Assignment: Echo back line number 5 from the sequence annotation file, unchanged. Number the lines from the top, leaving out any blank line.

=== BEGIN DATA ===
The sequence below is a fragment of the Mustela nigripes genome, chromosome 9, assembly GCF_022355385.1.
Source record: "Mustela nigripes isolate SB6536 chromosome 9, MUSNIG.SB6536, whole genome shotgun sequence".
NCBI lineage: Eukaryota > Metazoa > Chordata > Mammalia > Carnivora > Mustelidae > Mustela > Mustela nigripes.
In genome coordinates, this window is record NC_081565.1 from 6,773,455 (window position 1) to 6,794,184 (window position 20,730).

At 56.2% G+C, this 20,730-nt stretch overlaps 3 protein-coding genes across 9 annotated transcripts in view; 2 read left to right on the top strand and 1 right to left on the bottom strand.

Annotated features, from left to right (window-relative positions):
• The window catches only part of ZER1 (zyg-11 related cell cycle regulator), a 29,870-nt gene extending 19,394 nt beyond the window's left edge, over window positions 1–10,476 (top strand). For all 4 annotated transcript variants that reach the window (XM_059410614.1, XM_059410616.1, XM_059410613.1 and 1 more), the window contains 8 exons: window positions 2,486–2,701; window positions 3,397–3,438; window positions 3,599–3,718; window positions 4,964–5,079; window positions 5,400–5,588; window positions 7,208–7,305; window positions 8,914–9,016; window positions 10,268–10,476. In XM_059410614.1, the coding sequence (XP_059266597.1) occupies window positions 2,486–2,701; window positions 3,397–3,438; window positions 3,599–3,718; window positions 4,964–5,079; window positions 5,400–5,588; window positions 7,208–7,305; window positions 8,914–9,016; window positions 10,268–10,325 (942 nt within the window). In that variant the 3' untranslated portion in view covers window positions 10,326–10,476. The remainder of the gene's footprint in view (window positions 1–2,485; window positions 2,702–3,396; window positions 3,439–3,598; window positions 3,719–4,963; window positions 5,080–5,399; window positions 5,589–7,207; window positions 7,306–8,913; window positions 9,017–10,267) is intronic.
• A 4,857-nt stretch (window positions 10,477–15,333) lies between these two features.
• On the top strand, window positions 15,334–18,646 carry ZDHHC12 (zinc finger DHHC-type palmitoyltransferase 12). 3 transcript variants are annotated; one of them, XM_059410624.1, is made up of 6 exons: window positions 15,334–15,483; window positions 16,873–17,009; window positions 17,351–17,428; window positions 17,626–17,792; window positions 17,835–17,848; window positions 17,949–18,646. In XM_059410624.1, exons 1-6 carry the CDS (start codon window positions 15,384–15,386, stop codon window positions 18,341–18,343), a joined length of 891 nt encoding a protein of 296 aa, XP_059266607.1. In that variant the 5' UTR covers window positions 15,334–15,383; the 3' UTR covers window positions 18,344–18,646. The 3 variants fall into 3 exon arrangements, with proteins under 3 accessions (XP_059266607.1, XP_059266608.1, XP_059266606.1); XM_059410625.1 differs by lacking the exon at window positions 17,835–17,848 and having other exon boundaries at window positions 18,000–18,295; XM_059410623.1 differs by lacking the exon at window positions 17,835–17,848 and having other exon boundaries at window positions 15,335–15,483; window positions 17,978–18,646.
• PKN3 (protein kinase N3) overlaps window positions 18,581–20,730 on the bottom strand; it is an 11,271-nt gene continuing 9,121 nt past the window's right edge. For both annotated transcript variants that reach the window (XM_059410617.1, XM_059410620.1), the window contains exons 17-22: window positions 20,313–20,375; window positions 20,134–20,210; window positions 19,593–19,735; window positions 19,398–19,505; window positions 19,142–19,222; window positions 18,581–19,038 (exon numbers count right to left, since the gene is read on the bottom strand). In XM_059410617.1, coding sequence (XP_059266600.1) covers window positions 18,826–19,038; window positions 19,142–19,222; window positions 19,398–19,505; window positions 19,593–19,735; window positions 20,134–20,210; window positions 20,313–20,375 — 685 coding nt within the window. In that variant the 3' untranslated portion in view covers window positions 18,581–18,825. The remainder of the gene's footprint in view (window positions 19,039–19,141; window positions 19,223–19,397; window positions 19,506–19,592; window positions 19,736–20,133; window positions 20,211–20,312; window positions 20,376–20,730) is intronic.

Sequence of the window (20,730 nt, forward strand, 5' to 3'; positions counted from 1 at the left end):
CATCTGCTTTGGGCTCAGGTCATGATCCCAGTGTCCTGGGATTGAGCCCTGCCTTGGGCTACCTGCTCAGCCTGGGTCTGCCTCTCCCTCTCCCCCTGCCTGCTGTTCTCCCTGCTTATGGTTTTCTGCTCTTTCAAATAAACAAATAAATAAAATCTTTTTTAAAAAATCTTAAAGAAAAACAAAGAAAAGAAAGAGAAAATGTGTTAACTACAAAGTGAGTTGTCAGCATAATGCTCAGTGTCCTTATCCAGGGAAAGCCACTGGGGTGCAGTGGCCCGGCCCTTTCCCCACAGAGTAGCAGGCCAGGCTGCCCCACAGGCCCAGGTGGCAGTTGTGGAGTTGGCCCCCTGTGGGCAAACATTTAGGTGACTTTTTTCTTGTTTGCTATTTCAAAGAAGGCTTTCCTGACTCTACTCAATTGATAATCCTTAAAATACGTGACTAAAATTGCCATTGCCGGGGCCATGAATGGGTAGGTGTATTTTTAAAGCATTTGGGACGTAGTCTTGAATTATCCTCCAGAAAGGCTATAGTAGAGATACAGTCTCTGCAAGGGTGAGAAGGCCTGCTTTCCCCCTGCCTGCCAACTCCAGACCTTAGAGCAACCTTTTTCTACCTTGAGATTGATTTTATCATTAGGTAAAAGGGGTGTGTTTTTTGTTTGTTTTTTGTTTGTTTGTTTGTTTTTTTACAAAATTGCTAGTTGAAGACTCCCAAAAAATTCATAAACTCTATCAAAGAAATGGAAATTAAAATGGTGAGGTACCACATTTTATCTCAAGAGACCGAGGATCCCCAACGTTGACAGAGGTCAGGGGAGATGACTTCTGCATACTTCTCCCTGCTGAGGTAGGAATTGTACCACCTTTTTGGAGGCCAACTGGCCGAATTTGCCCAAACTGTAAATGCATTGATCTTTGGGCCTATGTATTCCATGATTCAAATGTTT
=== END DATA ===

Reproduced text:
At 56.2% G+C, this 20,730-nt stretch overlaps 3 protein-coding genes across 9 annotated transcripts in view; 2 read left to right on the top strand and 1 right to left on the bottom strand.